Monthly Archives: March 2014

Volunteering Scheme to Build a New Generation of Global Entrepreneurs

A new volunteering scheme will help young people work in start-up enterprises and companies in fast growing economies like Bangladesh, Nigeria and Tanzania.

Organisation:  Department for International Development

Page history:  Published 27 March 2014

Policy: Helping developing countries’ economies to grow

Britain’s most promising young entrepreneurs will learn vital commercial skills while working in developing countries under an innovative new volunteering programme announced today by International Development Secretary Justine Greening.

Volunteers will build business skills, confidence and knowledge of overseas markets so they can return home to become the entrepreneurs and business leaders that Britain needs to remain a global success. Meanwhile, host countries will benefit from the volunteers’ hard work, helping them to become more competitive and, ultimately, less reliant on aid.

Ideas and the drive to succeed are what counts and volunteers do not need a degree to apply. The 18 to 25-year-olds selected will spend up to three months working in start-up enterprises and companies in fast growing economies like Bangladesh, Nigeria and Tanzania creating business plans, managing finances, devising marketing and boosting sales.

The new scheme, called ICS Entrepreneur, is part of the UK’s successful VSO-led International Citizen Service programme. Around 400 young people will go through the programme over the next 18 months and participants will also qualify for academic credit that can be used towards qualifications from the Open University.

International Development Secretary Justine Greening said:

Britain was built on the dynamism and graft of its entrepreneurs and our country’s future will be no different. That’s why we’re investing in the skills and energy of young people, no matter where in the UK they’re from or what their background, so that we continue to be competitive and successful.

For anyone determined to be the next James Dyson or Hilary Devey this is an amazing opportunity to kick-start a career in business and entrepreneurship. It’s a win-win for the host countries where the volunteers will work and great for British employers who are crying out for workers with the right skills and a global perspective.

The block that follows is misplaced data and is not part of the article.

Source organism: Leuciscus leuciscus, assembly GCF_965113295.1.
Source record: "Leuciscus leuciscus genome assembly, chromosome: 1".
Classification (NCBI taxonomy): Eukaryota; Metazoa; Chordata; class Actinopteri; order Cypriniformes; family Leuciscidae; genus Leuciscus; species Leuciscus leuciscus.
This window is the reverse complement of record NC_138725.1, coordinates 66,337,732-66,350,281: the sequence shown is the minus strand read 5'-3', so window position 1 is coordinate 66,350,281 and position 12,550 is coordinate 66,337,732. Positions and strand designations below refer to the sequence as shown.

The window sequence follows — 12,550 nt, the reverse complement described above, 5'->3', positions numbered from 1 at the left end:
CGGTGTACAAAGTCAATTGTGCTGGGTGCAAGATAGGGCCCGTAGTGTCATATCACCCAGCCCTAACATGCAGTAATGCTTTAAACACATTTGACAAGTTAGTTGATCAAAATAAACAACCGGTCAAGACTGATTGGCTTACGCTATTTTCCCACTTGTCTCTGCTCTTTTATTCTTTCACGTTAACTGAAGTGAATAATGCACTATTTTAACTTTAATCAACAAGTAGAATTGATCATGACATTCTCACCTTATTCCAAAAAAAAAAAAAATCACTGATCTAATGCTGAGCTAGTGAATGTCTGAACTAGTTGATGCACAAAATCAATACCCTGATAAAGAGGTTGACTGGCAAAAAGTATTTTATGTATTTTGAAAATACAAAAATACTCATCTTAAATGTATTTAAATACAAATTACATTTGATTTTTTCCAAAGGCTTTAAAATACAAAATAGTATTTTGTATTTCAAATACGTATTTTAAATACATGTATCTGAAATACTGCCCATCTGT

Brian Rockliffe, Director of ICS, said:

ICS Entrepreneur is based on the established principles which underpin ICS and its proven approach in bringing together young people from the UK to work alongside young people from developing countries to contribute effectively to international development.

ICS Entrepreneur will not only support private sector development and economic growth in developing countries, but it will also enable skilled young volunteers – both from the UK and in-country – to build a global perspective and a practical understanding of the vital role of economic development in reducing poverty.

A recent survey of CEOs in the UK highlighted concerns that young people’s horizons were not broad enough for a globalised and multicultural economy. They warned that Britain faces being left behind by emerging economies if this narrow outlook isn’t changed.

“Creating and building a business enterprise gives everyone involved a hugely positive and constructive focus,” explained Nick Badman, Chairman of the Peter Cullum Centre for Entrepreneurship at City University’s Cass Business School. “As well as the tangible job creation and economic value that ICS Entrepreneur aims to achieve, the experience should build life-changing confidence and resilience in all those involved.”

“For bright young professionals from the UK, ICS Entrepreneur will offer an accelerated experience of growing a business enterprise within a supported environment. Volunteers will be challenged and energised by ambitious young entrepreneurs from the developing world while applying their skills and early career experience with greater impact than they might achieve immediately at home.”

Liz Cameron, Chief Executive of Scottish Chambers of Commerce, said: “As world economies evolve, an international perspective has never been more important. Enhancing the global outlook of our talent, enables a more outward-looking Scotland and at the same time, motivates developing businesses to reach their potential.

“This is a tremendous opportunity for young Scots to aid the development of frontier economies but also utilise their knowledge back in Scotland to grow our business community.

“Scottish businesses have a proud history of helping people in the world’s poorest countries to develop businesses that can create jobs and the Chamber of Commerce network is fully behind this endeavour.”

Read the full speech

Notes to editors

  • Justine Greening will launch ICS Entrepreneur at the Innovation Warehouse in East London on Thursday 27 March.

About ICS Entrepreneur

  • International Citizen Service is a UK government-funded development programme led by VSO in partnership with respected development organisations, which brings together 18 to 25-year-olds from all backgrounds to fight poverty in overseas and UK communities.
  • The new ICS Entrepreneur arm of the programme will be delivered by VSO, Raleigh, Challenges Worldwide and Balloon Ventures.
  • Between June 2014 and September 2015, 400 UK volunteers will work alongside local volunteers in Bangladesh, Cambodia, Kenya, Nicaragua, Nigeria, Tanzania, Ghana, Zambia and Uganda to advise micro enterprises and SMEs. The placements will last 10-12 weeks.
  • Applicants will be assessed on their ability to make a strong contribution to meeting the objectives of the programme: to support micro-enterprises and SMEs in developing countries, promote economic growth in these poorer communities, and build their own entrepreneurial skills. Volunteers do not need a degree or other qualifications.